Chris Tibbs offers a few different ways to get past a cut-off low pressure system.

How many times do skippers – racers and cruisers – report that some of the worst Atlantic conditions are to be found between mainland Europe and the Canary Islands? Many of these reports are from those caught out by a cut-off low – often an insignificant-looking weather system that can pack quite a punch.

Once past Finisterre, race skippers in the Vendée Globe, or those attempting the Jules Verne Trophy, should soon pick up the Portuguese Trades and start their long, fast run to the Doldrums, usually passing to the west of the Canary and Cape Verde Islands. Cruisers heading south to the Canaries prior to an Atlantic crossing also enjoy these typically strong, favourable winds as they leave Spain, Portugal or join the route having passed through the Straits of Gibraltar.

Routeing charts show the wind as being predominantly from the north-east, but it does vary as depressions pass close to the north, temporarily displacing the Azores High. However, when the Azores High is north of its ‘normal’ position it is possible to get a small low trapped, or cut off, south of the high, somewhere between the latitude of Lisbon and the Canary Islands. These cut-off lows, detached from the steering force of the jet stream, can then linger for days following a track that is erratic and difficult to forecast. Indeed they sometimes even track to the west.

It is easy to underestimate cut-off lows due to the fact that, for a given pressure gradient, the further south we are (in the northern hemisphere) the stronger the wind. For example, isobar spacing that would indicate 20 knots at 50° latitude, will, for the same spacing, give 30 knots at 30°.

Navigation dilemma

Whether racing or cruising, these lows create a dilemma: the shortest route will most likely be between the low and Africa, but this will give strong headwinds and an uncomfortable sea state. However, to pass north of the low by heading out into the Atlantic will add a considerable number of miles and there is still the uncertainty as to where the low will track. It may stay in place or track east, but if it does go west, skippers could find themselves heading in the same direction as the weather system they are trying to avoid.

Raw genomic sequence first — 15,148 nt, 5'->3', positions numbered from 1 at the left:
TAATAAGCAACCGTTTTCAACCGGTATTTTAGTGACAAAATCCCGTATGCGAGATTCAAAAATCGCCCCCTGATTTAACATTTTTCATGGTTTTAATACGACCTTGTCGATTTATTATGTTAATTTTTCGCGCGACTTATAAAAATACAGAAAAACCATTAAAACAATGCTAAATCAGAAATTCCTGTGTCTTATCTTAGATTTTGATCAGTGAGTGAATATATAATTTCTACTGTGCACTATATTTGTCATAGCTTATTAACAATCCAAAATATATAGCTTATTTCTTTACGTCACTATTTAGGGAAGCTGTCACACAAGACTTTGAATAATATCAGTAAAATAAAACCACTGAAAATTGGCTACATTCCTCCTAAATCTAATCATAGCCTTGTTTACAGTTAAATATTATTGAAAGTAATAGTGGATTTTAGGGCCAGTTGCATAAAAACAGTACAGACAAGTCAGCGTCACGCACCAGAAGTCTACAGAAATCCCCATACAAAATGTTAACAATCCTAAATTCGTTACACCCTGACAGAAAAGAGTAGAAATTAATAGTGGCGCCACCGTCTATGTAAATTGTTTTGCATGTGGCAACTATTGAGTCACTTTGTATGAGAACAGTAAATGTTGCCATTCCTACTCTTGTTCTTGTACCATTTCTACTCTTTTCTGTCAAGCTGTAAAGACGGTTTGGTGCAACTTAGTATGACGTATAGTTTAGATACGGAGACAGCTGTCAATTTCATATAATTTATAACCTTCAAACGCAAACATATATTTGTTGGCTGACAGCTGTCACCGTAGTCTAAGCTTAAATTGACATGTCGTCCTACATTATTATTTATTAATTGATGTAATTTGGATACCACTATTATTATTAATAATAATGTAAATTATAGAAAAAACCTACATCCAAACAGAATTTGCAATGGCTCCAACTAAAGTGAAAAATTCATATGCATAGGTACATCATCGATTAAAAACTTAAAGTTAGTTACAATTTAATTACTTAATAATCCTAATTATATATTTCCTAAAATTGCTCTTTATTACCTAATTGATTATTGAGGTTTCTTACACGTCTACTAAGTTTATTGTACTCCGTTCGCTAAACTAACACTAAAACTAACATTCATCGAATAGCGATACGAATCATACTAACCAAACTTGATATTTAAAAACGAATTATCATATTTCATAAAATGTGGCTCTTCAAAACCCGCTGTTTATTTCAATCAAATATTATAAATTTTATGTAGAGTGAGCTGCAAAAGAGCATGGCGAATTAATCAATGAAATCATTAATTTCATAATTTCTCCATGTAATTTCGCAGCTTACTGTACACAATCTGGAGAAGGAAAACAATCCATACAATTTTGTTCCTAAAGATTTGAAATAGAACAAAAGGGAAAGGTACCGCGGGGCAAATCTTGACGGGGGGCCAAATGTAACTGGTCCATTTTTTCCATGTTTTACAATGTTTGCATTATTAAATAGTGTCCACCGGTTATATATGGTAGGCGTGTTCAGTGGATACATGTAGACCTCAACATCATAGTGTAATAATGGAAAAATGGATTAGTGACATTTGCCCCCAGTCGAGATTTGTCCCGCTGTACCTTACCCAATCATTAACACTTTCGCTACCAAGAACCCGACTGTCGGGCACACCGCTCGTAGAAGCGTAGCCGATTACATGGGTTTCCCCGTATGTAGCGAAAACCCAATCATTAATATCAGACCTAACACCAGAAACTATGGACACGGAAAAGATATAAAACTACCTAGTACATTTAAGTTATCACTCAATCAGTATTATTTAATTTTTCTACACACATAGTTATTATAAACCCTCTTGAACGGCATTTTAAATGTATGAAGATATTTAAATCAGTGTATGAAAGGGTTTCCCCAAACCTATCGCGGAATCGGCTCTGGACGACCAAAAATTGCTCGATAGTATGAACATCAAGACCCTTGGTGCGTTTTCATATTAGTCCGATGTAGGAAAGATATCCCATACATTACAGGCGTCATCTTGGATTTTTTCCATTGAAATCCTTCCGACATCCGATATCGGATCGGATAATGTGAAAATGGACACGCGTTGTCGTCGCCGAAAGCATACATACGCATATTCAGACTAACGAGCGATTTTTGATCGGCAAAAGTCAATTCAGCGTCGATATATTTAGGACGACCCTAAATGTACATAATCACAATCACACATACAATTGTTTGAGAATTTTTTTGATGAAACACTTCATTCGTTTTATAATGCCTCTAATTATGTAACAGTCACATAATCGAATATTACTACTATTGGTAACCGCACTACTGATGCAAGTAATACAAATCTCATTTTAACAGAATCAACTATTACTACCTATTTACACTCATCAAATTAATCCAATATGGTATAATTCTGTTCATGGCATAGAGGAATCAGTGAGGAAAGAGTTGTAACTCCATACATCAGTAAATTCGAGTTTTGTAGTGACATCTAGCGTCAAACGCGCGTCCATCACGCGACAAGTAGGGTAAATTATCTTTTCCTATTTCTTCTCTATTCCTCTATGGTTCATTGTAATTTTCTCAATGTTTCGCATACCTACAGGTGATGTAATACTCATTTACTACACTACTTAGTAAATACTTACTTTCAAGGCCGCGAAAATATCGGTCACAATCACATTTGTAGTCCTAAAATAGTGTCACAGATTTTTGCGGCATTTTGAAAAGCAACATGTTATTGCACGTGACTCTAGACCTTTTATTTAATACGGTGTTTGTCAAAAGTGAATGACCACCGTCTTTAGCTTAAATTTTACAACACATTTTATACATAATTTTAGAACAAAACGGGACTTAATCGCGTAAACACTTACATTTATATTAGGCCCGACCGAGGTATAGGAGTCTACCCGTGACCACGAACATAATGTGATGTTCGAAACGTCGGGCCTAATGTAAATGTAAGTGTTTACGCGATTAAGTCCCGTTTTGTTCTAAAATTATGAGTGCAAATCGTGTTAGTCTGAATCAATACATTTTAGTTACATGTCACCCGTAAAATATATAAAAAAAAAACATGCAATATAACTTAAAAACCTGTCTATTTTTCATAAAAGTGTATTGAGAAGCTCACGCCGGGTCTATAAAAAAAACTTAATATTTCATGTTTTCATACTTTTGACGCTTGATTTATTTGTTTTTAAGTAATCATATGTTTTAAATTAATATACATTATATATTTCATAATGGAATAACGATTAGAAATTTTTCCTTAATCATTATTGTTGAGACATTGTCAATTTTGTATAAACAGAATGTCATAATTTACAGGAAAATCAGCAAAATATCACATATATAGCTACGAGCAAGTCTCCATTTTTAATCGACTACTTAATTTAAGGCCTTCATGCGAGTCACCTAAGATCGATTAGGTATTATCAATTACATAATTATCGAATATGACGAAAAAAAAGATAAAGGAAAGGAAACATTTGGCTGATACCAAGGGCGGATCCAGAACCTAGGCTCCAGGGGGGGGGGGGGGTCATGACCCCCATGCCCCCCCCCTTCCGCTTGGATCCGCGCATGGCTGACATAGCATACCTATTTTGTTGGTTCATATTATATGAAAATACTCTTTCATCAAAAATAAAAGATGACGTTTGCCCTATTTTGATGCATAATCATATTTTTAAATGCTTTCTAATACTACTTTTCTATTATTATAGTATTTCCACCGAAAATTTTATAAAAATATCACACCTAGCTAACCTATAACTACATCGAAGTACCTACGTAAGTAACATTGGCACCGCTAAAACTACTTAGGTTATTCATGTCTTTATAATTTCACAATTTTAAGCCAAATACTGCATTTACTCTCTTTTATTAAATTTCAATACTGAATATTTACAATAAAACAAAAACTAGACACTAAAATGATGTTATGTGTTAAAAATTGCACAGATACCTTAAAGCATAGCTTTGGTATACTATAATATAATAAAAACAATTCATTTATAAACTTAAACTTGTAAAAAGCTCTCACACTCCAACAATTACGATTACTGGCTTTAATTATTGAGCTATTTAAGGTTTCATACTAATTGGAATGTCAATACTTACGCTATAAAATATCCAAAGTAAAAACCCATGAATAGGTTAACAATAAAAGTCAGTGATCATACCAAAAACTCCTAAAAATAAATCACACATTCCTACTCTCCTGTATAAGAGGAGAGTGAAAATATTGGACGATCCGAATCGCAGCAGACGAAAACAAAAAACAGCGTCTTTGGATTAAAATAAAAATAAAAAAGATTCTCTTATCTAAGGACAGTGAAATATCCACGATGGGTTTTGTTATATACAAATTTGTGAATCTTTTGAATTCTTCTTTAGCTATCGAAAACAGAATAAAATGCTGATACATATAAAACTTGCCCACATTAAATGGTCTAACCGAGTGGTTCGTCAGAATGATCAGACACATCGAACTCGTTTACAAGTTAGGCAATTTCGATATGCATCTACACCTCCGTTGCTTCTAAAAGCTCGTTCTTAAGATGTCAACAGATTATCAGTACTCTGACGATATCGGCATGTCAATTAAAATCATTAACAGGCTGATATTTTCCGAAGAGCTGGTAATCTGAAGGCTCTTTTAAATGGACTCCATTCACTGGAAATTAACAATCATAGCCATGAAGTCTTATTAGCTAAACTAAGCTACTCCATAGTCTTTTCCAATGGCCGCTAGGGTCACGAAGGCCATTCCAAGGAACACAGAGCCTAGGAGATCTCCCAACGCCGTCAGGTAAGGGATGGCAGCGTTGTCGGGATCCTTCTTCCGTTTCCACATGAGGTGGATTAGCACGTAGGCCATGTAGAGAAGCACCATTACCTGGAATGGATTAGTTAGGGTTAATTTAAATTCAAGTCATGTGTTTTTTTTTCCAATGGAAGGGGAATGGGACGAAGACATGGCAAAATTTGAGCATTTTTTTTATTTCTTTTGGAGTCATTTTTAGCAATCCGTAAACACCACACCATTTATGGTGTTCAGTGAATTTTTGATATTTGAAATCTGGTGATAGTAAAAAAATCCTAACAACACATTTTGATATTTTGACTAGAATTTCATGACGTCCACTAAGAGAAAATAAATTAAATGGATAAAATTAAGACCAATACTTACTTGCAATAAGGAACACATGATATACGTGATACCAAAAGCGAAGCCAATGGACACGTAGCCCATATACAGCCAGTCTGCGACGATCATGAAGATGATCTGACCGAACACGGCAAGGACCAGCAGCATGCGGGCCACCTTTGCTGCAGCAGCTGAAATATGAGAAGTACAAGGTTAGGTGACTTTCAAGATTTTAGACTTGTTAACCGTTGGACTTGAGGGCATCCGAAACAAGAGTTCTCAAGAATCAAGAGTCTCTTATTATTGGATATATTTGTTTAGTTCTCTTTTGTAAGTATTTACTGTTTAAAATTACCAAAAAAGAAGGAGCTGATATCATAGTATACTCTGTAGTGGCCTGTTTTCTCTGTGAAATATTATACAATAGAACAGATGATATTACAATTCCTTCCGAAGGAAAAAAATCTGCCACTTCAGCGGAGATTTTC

For racing skippers with a long-term strategy, a fast westerly route may look more appealing: get north of the low in favourable winds then head south. However apart from the fact that the low may drift west, if it does drift east, there is often a hole in the wind as the low moves away before the Trades are re-established, delaying the moment when the skipper can get back on track. Passing to the east, the beat may not be very appealing and with such a long way to go, any damage or breakage could be expensive later in the race. Sometimes the Trades will stay as a band of light wind close to the African coast, and if the low fills or drifts west, the Trades will fill in on the east side first. However should the low track east, the door shuts, leaving the skipper facing an increasing then veering south-westerly along with a lee shore.

There are no easy answers. For the racing yachts the decision may well determine the overall results months down the line, and regularly provides excitement for the audience following along at home. For yachts heading to the Canaries ahead of a transatlantic passage, passing to the west of a cut-off low is usually not an option as it adds too many miles and may make landfall in the Canaries difficult. The key advantage for cruisers, of course, is that they can choose their departure time. A five-day forecast will indicate a cut-off low so the best option is to delay and avoid it.